The Grapes of Wrath

The title of John Steinbeck’s novel, The Grapes of Wrath, is a reference to lyrics from ‘The Battle Hymn of the Republic’, by Julia Ward Howe:

‘Mine eyes have seen the glory of the coming of the Lord:
He is trampling out the vintage where the grapes of wrath are stored;
He hath loosed the fateful lightning of His terrible swift sword:
His truth is marching on.’

The third line is particularly pertinent as director Abbey Wright’s staging of the Pulitzer Prize winning adaption by Frank Galati faithfully reproduces fateful lightning and a swift sword with relentless enthusiasm: it is not for the faint-hearted. The migrating family are struck with every kind of fate imaginable in the desperation of ‘having to keep on’, as Ma dogmatically espouses. And it is the women that carry on regardless, even to the final scene where Ma’s daughter offers the milk from her breast destined for her miscarried daughter to a stranger in a barn as the flood waters carry everyone else away.

This final scene of humanity, divine justice, reflects the notion that the poorer you are, the more likely you are to give to others who equally have nothing. The play encompasses all the Depression themes of lawlessness, exploitation, union battles of the oppressed, mixed with the hope that religion is the final salvation. But as the Preacher dies calling for an acknowledgment of the human suffering, the reliance on the ‘self’ becomes ever more prominent.

Grapes of wrath

The book and play fictionalise historical accounts of the abuse meted out to migrant workers crossing the dust bowl of America in search of a new life as part of the Great Depression. But there is no yellow brick road and the streets of California they talk of are not paved with gold: dreams, however small (fixing cars), are dashed with no sentiment or quarter for the dreamer, manipulation and death being meted out in equal unfairness on ‘decent people’. The large cast portray well the hopelessness of the time, tiredness and frustration being the foremost emotions.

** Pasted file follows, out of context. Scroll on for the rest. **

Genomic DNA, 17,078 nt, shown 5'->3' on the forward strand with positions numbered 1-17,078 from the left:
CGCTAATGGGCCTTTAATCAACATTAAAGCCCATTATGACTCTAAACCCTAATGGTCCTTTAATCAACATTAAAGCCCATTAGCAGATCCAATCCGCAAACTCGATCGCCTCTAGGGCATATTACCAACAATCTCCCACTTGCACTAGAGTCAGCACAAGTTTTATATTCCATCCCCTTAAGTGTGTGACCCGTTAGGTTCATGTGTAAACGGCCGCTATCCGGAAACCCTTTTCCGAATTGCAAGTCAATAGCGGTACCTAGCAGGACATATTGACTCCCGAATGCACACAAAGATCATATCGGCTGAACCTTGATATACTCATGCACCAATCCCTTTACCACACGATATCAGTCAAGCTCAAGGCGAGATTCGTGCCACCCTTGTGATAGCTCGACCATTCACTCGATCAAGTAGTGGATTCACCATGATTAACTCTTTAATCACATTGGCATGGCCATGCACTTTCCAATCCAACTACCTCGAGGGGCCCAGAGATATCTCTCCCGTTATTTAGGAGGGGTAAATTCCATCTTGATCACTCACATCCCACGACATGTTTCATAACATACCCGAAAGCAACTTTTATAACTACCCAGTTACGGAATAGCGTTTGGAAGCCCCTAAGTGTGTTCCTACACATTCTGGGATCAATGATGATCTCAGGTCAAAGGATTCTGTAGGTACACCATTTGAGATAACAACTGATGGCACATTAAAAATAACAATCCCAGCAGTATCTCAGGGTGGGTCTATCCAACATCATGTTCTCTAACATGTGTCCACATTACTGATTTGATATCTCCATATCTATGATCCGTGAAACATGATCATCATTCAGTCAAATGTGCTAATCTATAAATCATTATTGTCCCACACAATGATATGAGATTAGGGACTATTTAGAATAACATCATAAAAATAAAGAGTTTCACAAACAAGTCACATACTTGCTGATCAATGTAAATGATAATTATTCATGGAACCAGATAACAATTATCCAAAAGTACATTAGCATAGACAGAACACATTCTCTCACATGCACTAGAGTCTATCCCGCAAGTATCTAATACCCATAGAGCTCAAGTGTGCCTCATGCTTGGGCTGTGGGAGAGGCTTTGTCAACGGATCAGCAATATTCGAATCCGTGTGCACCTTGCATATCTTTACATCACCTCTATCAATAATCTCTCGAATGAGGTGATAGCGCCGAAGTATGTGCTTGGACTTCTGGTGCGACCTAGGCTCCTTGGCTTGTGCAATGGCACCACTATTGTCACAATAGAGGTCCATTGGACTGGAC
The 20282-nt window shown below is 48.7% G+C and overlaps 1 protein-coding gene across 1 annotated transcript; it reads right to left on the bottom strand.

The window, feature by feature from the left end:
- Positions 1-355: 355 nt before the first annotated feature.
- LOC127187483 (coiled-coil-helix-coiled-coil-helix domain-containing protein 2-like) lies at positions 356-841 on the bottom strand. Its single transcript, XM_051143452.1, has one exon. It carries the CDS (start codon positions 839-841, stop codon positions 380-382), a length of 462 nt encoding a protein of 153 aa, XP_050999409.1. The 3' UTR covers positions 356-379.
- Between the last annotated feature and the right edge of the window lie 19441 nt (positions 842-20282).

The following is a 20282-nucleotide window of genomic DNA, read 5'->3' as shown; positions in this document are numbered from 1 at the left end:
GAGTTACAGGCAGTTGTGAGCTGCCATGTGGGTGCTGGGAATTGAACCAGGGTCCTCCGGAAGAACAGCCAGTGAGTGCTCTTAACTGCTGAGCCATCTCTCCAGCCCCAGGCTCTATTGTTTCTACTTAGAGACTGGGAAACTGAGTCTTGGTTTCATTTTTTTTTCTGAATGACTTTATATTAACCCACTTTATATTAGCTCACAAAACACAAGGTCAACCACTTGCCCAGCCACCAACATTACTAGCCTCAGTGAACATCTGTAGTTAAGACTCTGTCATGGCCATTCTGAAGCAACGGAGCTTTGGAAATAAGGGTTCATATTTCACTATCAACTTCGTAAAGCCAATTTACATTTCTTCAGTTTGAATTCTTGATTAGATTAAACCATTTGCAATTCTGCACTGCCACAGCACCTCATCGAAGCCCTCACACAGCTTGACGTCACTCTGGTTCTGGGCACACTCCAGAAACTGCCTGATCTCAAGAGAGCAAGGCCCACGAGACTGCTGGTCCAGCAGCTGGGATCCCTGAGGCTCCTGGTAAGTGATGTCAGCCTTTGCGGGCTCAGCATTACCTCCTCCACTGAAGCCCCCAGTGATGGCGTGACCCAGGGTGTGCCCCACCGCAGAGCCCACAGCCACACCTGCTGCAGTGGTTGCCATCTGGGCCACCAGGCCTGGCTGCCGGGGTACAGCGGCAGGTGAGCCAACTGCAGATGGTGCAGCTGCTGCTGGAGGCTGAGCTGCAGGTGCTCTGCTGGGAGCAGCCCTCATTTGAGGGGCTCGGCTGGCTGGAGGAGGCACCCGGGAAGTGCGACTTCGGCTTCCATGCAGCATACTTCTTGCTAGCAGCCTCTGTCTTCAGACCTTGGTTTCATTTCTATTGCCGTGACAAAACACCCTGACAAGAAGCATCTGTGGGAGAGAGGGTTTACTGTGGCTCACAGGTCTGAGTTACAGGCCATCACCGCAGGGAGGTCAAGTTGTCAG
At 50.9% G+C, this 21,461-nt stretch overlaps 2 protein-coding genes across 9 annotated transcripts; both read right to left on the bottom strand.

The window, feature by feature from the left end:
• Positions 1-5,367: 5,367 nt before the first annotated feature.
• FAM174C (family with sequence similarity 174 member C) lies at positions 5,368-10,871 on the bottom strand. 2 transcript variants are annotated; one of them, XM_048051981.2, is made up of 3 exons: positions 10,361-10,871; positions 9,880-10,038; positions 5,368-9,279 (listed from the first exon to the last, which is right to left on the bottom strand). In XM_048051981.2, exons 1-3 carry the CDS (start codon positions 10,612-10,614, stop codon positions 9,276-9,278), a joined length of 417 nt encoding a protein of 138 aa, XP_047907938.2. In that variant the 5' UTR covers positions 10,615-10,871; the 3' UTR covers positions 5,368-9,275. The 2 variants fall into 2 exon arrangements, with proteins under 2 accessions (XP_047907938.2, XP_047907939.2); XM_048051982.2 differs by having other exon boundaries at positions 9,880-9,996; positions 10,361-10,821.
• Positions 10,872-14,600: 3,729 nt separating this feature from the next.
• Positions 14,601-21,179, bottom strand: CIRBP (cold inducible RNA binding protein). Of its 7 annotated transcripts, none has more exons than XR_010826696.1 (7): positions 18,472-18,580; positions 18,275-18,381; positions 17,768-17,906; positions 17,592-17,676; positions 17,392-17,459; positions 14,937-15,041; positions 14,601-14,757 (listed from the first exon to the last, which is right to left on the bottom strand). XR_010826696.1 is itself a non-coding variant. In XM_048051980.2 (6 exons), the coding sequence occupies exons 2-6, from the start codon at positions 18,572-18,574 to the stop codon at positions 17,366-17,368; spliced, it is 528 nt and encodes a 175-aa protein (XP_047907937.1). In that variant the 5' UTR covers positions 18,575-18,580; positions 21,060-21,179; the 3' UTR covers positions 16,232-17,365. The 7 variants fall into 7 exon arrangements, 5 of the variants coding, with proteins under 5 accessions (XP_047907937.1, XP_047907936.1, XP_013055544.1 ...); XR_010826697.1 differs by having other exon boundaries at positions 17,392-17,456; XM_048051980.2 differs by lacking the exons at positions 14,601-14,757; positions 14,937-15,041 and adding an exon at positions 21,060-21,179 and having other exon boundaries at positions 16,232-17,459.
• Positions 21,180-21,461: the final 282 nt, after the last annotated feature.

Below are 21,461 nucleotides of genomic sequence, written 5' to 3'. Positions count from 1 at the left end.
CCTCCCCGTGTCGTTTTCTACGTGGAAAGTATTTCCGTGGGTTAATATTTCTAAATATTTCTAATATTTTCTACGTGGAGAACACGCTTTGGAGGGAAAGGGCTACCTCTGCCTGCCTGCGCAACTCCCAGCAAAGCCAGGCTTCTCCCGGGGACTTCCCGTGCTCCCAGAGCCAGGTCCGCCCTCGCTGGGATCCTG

The message that the world has not changed much is enforced by the reference to the Calais migrant camps, interspersing modern-dressed chorus with those of the established cast of the 1930s. The southern drawl allows for little emotion, being very downbeat, and the chosen musical interludes are sharp and discordant, even in the one ‘dance’ or ‘movement’ moment, as if to emphasise that ‘fun’ and ‘good times’ were never far away from the struggles of reality. No real humour to offset the trudging makes it all very bleak, like watching the soullessness of a current newsreel on loop, which was perhaps the intent. The set is equally as barren as the lives portrayed, offering nothing much more than steel, metal and hessian oblong boxes. Use of the water trough is the only slightly ‘light’ interlude, repeated to good use to show the rising of the overflowing waters.

More to inform and prompt than to entertain, some of the evening’s images will however remain in the memory as a continued reminder of man’s dispensing of both humanity and inhumanity in equal terms. Fans of Steinbeck’s work will not be disappointed.

The production, which is three hours in length, contains full frontal nudity and gunshots. It is at the Nuffield until 25 March at 7.30, with matinées at 2.30 on 18 and 25 March, and then on tour.